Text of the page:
The genomic selection and biotechnological approaches to increase oleoresin production in conifers are potentially complicated by genotype × environment (G × E) interactions. Substantial G × E in oleoresin flow was observed among families of Pinus sylvestris and Pinus elliotti planted at different sites (Bridgen, 1980; Romanelli & Sebbenn, 2004). For traits in which G × E is prevalent, the effects of alleles may depend on the environment (Gillespie & Turelli, 1989), which reduces the prediction accuracy of genomic selection models (Resende et al., 2012a), and leads to uncertainty about the performance of transgenic varieties in diverse field environments (Zeller et al., 2010).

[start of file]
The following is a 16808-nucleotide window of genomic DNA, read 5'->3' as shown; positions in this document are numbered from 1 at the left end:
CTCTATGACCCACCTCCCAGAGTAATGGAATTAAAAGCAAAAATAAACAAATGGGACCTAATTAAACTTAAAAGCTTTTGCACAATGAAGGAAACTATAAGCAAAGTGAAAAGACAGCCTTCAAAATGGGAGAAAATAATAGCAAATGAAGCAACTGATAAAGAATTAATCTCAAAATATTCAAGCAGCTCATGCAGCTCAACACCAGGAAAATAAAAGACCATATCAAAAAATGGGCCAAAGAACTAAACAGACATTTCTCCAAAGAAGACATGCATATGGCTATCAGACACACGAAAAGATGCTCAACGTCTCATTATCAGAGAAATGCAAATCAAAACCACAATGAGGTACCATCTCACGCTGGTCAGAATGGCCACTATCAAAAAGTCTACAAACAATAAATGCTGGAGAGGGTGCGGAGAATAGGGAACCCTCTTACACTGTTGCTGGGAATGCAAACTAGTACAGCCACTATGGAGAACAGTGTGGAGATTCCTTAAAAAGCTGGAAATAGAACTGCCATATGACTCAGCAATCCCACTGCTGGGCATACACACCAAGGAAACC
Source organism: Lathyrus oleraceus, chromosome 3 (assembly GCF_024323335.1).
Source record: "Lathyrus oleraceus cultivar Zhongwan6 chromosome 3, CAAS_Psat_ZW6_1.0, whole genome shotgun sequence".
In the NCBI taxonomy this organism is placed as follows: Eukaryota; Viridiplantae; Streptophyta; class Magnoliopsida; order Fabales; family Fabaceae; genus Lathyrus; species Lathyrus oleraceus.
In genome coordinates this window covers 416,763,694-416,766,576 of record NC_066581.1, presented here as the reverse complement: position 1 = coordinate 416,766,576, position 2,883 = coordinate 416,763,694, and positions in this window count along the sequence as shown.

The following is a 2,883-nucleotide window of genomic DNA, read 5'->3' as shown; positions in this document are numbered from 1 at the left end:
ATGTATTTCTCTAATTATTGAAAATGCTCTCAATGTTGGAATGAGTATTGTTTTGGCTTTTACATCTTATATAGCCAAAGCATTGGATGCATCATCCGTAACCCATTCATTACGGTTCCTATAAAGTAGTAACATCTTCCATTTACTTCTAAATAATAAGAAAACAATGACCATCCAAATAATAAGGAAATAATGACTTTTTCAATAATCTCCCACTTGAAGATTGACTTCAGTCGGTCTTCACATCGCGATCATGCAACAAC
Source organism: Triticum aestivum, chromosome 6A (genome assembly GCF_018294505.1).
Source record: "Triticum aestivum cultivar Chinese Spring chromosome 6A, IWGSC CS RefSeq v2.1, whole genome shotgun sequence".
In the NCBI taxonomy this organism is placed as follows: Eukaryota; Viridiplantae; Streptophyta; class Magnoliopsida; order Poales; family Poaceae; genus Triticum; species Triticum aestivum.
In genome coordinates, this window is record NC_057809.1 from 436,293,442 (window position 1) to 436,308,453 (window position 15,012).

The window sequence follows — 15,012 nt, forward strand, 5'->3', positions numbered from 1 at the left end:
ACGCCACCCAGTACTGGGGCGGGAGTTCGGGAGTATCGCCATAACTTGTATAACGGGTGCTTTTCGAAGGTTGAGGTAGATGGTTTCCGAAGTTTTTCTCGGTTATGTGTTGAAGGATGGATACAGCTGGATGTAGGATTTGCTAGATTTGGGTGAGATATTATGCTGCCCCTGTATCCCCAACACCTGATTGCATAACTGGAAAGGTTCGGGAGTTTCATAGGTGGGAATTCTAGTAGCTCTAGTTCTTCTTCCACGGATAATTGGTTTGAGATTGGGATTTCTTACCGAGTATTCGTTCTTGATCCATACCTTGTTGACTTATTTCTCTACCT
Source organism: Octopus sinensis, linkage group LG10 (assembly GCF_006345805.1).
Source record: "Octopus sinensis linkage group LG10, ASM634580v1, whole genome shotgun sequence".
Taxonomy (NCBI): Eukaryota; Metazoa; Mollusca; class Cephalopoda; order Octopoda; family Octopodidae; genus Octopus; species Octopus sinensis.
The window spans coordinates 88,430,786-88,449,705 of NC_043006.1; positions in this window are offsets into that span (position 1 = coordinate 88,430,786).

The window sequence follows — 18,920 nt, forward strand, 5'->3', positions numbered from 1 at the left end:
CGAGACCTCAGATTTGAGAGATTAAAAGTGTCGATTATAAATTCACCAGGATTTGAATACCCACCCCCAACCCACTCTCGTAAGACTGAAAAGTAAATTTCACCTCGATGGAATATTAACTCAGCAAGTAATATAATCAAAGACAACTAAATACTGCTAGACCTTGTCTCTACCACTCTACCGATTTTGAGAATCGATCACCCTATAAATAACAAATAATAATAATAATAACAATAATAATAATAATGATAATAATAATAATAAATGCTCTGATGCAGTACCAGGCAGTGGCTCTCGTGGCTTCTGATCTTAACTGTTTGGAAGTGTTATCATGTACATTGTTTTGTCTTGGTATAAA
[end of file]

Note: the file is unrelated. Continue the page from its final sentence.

We measured oleoresin flow in a pedigreed population of loblolly pine that was clonally replicated at three sites in the southeastern United States and estimated heritability, site × genotype interactions, and genetic correlations with growth. By comparing genetic correlations in oleoresin flow across years vs between sites, we assessed the relative effect of weather vs climate and soils, respectively, on the genetic control of oleoresin flow. We then used an association genetic approach to discover genes underlying additive genetic variation in oleoresin flow and compared their allelic effects among sites. We specifically tested for associations with single nucleotide polymorphisms (SNPs) in genes with potential roles in terpenoid biosynthesis. Finally, we used cross-validation to assess how accurately the significantly associated loci could predict additive genetic variation within and across sites.